DETROIT — UAW President Dennis Williams will retire this week after more than 40 years with the union, including a contentious, yet productive, four-year term as its leader.
A straight-shooting Midwesterner, Williams rose through the union's ranks without ever being a vice president. Instead, he was its secretary-treasurer — a nontraditional path to the top post.
Williams, 65, was expected to be a more disciplined, business-oriented leader than his predecessor, Bob King, who was at times too idealistic for his own good.
But Williams' legacy likely won't be what many expected when he was elected to lead the union in June 2014.
Nearly every one of his achievements was followed, or overshadowed, by tumultuous contract negotiations, failed organizing efforts and a federal investigation.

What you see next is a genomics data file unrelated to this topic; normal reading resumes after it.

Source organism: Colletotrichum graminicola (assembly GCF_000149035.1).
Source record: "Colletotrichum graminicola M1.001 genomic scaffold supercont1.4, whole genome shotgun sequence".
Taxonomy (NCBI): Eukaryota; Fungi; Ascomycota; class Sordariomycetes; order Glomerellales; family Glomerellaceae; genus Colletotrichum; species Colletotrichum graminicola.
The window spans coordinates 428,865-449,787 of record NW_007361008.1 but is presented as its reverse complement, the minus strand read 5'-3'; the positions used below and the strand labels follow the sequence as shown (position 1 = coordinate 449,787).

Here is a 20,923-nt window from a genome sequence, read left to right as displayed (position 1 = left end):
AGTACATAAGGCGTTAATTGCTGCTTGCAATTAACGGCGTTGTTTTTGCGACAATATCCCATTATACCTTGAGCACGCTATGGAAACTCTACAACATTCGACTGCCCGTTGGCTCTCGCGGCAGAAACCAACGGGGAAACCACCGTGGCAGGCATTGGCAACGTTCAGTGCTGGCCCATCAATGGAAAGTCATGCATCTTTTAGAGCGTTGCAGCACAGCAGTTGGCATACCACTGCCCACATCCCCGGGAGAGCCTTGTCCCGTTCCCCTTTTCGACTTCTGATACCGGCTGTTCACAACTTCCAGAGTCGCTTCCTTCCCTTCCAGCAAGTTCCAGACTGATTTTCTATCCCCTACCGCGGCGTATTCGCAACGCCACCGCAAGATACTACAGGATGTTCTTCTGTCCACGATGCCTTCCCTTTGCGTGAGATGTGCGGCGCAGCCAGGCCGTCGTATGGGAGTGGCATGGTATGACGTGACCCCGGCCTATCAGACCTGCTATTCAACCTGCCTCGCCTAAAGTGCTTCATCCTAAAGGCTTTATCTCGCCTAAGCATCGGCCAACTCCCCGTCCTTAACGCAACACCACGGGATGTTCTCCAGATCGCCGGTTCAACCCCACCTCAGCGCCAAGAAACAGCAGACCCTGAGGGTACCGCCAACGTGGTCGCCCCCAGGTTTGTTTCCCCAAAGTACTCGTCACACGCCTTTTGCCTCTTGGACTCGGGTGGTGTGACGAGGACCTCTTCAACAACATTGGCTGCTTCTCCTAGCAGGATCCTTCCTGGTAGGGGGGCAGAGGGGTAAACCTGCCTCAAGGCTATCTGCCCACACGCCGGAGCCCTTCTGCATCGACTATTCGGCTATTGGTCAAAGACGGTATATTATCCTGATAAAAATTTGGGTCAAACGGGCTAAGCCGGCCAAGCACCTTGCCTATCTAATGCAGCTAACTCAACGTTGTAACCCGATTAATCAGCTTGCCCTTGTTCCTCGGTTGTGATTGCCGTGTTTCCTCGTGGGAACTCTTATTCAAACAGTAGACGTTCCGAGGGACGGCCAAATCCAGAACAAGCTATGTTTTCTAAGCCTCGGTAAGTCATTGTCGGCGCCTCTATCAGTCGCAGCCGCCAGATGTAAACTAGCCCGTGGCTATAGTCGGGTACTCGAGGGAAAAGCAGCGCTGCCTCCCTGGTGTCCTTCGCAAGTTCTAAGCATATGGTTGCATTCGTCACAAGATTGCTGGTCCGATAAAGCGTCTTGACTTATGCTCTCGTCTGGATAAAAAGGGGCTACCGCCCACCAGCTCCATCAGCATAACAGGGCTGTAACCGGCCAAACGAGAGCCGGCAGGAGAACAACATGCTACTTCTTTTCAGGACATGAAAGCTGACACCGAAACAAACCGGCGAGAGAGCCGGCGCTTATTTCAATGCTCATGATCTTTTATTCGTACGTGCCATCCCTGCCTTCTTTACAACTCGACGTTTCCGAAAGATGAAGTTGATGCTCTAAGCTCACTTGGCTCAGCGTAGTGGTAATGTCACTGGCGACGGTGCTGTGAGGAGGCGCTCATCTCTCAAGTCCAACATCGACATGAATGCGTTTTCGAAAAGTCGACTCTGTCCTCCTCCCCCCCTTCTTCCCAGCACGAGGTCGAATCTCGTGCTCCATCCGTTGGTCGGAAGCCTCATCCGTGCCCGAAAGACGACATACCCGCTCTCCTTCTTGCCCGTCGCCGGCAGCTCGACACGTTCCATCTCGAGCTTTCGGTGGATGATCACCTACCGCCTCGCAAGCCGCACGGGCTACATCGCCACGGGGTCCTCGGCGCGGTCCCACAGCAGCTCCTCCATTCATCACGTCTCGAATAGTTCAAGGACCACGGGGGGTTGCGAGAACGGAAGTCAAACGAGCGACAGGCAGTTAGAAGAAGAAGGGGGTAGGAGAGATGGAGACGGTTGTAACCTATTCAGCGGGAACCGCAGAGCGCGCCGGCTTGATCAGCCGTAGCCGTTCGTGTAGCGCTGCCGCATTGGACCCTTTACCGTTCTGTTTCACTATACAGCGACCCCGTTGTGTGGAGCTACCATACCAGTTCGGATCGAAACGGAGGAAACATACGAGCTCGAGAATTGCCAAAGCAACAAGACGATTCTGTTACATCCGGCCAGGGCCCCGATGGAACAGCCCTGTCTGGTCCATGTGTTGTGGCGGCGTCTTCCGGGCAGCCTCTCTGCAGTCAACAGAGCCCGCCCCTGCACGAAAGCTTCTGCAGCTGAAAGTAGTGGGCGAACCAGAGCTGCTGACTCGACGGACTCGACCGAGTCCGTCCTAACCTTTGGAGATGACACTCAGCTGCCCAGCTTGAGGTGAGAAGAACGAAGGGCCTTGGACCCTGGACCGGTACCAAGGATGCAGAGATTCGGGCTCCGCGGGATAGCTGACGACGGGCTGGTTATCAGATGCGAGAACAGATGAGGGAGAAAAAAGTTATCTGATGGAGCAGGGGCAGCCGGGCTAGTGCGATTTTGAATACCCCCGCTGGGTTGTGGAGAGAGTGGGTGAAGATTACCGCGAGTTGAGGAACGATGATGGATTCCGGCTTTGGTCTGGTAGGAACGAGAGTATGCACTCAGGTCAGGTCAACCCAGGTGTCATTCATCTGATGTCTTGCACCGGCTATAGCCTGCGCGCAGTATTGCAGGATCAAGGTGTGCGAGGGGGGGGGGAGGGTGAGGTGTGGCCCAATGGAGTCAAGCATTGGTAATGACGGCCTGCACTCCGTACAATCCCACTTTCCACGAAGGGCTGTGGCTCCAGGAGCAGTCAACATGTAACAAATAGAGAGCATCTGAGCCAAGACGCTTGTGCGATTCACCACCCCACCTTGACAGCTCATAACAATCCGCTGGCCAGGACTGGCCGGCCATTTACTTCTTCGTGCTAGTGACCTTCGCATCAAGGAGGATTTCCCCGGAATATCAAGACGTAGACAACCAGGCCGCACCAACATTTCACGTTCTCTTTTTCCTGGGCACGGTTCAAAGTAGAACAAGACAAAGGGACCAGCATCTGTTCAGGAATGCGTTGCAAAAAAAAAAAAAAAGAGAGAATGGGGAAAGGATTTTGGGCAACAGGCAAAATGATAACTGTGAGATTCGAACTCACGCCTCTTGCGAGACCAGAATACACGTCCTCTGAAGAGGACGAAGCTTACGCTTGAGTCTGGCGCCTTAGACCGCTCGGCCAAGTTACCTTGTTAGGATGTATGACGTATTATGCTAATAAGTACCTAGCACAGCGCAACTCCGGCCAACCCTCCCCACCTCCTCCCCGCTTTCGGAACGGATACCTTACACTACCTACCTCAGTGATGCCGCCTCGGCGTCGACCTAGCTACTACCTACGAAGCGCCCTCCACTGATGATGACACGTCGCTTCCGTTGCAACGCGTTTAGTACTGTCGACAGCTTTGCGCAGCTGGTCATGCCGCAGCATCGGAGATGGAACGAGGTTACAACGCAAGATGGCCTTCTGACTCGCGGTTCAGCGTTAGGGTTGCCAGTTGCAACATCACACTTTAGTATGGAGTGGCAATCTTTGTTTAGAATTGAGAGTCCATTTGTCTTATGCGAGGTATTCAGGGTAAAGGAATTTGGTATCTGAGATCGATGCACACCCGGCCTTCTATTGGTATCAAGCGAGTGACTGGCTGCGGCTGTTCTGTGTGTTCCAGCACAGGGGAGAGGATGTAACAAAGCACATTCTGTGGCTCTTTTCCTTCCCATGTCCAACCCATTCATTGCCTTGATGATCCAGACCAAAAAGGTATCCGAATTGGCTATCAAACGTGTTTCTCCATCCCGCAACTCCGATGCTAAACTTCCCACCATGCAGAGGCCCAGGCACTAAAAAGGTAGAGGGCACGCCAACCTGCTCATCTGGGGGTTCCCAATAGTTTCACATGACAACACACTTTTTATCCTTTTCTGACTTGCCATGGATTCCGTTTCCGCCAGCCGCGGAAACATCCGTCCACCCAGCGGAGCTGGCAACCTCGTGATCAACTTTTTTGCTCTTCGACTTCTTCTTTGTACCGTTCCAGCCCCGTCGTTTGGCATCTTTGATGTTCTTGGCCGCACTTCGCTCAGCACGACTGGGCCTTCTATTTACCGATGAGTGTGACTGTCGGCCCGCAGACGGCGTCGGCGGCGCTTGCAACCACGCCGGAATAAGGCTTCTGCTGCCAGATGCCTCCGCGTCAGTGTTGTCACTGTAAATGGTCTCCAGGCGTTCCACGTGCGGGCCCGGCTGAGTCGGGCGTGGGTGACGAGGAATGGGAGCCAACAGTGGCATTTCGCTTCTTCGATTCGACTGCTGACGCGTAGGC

Those setbacks, along with an increasingly frustrated membership after years of stagnant wages and the union's first dues increase in nearly 50 years, made it difficult for the union to highlight many of Williams' accomplishments.
And there were accomplishments. Williams restructured the UAW's regions, cut costs, instituted budgets by departments and balanced the union's books. This week at the UAW Constitutional Convention, where his successor will be elected, he is expected to report that for the first time "in recent memory" the union is operating in the black.
"The strategies have been working," he told reporters last month during a quarterly roundtable discussion — another nontraditional tactic he and his staff employed to be more transparent with media and membership.